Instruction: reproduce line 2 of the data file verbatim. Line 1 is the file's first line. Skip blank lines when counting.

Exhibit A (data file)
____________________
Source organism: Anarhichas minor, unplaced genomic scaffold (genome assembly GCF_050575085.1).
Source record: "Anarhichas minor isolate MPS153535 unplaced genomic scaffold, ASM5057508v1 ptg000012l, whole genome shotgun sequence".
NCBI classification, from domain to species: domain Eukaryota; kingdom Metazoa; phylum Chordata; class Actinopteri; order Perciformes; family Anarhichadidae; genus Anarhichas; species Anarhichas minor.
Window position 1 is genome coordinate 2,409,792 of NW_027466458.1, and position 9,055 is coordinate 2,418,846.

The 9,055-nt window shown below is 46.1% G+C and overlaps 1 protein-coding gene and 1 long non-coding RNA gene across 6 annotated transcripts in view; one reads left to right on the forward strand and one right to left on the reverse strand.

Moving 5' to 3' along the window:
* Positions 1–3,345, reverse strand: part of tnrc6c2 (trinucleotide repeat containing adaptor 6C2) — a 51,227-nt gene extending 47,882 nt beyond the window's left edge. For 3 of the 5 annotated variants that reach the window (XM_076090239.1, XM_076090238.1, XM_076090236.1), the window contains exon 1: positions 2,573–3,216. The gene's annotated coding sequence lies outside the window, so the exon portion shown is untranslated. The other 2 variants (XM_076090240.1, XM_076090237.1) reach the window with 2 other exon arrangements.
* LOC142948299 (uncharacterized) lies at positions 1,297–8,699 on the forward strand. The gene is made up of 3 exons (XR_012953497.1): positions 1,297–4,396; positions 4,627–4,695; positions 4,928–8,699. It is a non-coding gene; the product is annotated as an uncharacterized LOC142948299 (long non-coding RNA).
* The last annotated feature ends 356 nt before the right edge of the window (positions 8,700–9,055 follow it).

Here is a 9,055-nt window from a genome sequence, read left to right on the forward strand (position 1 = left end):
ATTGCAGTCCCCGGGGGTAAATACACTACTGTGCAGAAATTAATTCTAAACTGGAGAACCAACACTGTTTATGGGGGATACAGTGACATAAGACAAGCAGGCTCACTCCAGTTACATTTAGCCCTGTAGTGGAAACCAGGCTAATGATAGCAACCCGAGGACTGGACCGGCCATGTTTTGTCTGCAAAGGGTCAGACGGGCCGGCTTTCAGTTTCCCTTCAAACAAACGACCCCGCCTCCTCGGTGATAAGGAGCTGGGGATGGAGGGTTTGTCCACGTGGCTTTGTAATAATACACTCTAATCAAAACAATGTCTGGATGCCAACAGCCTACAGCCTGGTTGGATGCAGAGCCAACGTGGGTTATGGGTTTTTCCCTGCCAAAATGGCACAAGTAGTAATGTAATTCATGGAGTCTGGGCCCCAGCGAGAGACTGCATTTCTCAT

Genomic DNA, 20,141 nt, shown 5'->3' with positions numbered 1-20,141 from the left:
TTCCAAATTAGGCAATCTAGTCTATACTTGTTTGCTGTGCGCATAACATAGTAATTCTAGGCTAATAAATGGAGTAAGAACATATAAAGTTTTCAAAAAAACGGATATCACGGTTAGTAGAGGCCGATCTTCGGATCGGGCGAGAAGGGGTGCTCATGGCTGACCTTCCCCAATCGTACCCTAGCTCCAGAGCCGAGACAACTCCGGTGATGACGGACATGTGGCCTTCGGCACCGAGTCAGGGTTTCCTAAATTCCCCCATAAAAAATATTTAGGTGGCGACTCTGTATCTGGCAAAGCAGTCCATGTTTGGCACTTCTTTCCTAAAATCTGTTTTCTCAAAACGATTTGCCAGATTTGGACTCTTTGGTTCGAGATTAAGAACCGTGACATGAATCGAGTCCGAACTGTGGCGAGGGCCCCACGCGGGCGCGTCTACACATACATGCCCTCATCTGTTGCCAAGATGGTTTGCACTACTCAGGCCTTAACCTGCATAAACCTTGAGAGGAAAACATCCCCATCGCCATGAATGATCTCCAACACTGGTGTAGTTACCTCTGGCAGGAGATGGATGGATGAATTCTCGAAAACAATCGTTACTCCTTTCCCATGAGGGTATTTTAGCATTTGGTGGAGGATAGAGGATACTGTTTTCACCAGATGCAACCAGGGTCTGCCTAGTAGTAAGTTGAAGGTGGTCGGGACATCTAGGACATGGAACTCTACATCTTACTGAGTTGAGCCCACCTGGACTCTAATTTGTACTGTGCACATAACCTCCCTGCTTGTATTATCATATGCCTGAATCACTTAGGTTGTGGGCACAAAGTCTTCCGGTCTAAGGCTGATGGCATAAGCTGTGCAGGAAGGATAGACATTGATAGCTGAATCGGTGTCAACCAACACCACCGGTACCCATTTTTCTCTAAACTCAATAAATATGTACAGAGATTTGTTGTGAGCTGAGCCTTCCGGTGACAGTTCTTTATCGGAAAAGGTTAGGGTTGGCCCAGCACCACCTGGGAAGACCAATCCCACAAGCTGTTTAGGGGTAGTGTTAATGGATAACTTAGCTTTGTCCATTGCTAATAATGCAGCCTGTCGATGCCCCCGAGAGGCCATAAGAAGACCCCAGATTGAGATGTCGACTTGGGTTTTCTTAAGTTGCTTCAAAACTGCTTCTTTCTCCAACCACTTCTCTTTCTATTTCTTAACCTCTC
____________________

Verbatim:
Source record: "Anarhichas minor isolate MPS153535 unplaced genomic scaffold, ASM5057508v1 ptg000012l, whole genome shotgun sequence".